You Eat a Credit Card’s Worth of Plastic Every Week

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What is our hidden consumption of microplastics doing to our health?

BY KATHARINE GAMMON

Martin Wagner was annoyed that his colleagues were always talking about microplastics in the ocean. It was 2010 and the Great Pacific Garbage Patch had been headline news. Here was this massive gyre, formed by circular ocean currents in the Pacific Ocean, reportedly brimming with plastic particles, killing sea turtles and seagulls. Wagner, a professor of biology at the Norwegian University of Science and Technology, whose lab focuses on the impact of plastics on human and ecosystem health, felt like scientists were pointing to marine systems as the main repository of these tiny plastic particles. But wouldn’t it make sense for them to exist in other systems as well? “It was like, wait a second, it must be in freshwater too,” Wagner says today. He set out to search for microplastics elsewhere.

As we know, plastic is omnipresent. Plastic is cheap and easy to make and mold. We use this miracle polymer to store and transport food, make our clothes and cosmetics, cars and boats, detergents and fertilizers, transfuse our blood and floss our teeth. But it also takes between 20 to 500 years to break down a single piece of plastic in a landfill. Those bagged salad containers will be with us for generations to come.

PLASTIC AWAKENING: Plastic trash poisons and kills countless animals every year. Public outcries have led to laudable environmental cleanups. Scientists are now bringing the fallout from microplastics into public awareness. Photo by Greg Brave / Shutterstock.

When it comes to the environment, plastic is a scourge. We’ve seen the images of marine animals entangled in fishing lines and six-pack holders, beaches piled with plastic items like shopping bags, water bottles, and old toothbrushes. But it’s microplastics that increasingly have been the focus of environmentalists and scientists. Microplastics are plastic debris less than five millimeters long. They enter the environment from the natural decomposition of plastic or by being shed by the countless products that contain plastic chemicals.

Microplastics have been found in places as remote as Antarctica1 and the summit of Mount Everest,2 in fish guts, and in honeybees.3 Researchers recently found tiny plastic particles in the lungs of surgical patients, the blood of donors, and the placentas of unborn babies.4 We can breathe in polyethylene from our T-shirts because wastewater plants can’t fully filter them out. Microplastics are in our food—carried into the food chain by water or plankton—and in our toothpaste and dental floss.

When it comes to eating microplastics, scientists have documented plastic particles in about 40 percent of the human diet, including beer, honey, salt, and seafood. A graduate student in the United Kingdom collected mussels from different parts of the country and predicted that consumers ingest 70 microplastic particles for each 100 grams of mussels.5 Meanwhile, another study showed beer samples had about 28 particles per serving.6 People may be eating as much as a credit card’s worth of plastic each week7—or more, because scientists still haven’t figured out how to reliably determine microplastic levels in meat, vegetables, grains, or packaged foods, which means we still don’t know how much plastic we actually eat.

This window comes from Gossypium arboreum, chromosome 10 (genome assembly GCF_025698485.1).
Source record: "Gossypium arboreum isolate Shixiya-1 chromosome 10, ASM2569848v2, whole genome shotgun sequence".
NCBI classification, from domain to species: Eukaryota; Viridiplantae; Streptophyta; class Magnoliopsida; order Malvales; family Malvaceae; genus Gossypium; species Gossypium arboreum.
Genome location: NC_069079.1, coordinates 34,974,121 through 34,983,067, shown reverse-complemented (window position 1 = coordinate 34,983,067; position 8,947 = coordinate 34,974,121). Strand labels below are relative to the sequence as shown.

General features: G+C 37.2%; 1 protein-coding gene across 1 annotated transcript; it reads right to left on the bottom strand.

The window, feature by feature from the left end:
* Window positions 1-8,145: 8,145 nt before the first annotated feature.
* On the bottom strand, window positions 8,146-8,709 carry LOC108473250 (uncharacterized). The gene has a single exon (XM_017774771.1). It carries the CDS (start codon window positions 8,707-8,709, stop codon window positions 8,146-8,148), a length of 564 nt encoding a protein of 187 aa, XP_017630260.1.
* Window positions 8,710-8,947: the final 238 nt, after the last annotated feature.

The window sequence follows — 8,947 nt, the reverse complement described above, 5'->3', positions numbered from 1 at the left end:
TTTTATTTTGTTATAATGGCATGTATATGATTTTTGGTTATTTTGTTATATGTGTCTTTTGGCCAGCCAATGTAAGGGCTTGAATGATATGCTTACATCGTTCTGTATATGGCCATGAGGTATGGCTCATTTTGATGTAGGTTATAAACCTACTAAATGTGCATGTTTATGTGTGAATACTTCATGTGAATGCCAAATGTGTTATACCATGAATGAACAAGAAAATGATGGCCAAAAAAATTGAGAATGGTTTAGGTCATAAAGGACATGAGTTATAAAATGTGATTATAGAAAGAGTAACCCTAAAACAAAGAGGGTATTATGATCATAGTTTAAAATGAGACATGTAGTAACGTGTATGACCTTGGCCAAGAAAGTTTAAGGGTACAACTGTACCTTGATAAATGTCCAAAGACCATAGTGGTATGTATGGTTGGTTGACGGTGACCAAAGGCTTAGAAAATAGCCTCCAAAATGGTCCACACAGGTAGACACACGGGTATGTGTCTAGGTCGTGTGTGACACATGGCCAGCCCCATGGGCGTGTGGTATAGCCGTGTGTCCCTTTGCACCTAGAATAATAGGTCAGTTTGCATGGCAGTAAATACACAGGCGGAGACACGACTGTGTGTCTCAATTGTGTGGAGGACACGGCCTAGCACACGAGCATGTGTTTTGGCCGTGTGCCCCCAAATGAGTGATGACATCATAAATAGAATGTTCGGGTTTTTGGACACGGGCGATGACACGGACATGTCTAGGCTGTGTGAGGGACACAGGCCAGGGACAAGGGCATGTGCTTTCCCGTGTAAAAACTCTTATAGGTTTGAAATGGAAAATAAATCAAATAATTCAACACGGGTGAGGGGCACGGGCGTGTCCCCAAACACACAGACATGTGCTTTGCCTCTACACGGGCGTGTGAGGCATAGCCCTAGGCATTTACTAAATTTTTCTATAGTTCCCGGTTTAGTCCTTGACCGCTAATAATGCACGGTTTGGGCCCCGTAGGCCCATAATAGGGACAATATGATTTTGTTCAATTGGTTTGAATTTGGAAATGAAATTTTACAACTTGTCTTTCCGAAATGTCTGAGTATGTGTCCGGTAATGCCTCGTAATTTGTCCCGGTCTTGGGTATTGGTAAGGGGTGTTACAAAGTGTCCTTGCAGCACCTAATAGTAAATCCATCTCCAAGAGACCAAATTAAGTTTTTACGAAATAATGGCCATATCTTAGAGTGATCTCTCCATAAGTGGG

Yet despite all the new knowledge about microplastics and the even tinier nanoplastics, smaller than a millimeter, that enter the human body through ingestion or inhalation—available in a dizzying array of sizes, colors, and chemical makeups—there remains a gaping question. What exactly does it mean for human health?

We do know for certain that, in principle, plastics in our system can be bad for us. One of the earliest bodies of research on the impact of plastic particles on humans examined the so-called “flock worker’s lung,” a condition developed by employees of a Rhode Island plant that processed nylon flock, short fibers cut from cables of synthetic monofilaments to produce velvet-like materials used in upholstery, blankets, and clothing.8 The factory had almost no ventilation, and epidemiologists found that workers there had levels of lung cancer that were three times higher than among the people in the area who didn’t work in the factory. At first, they suspected the workers were inhaling chemicals, but when they studied the lungs of some of the workers who had died, they found nylon fibers lodged in the lung tissue. “This was significant,” says Scott Coffin, a research scientist who leads California’s development of regulations for microplastics in drinking water. “It was the late 1990s, and this was the first case that showed microplastics causing cancer in humans.”

Scientists have documented plastic particles in about 40 percent of the human diet.

The finding was buried in scientific literature for 15 years, Coffin says, mostly because of terminology: The reports used the term “nylon flocking” instead of “microplastics.” Scientists have worked to clarify that kind of distinction…

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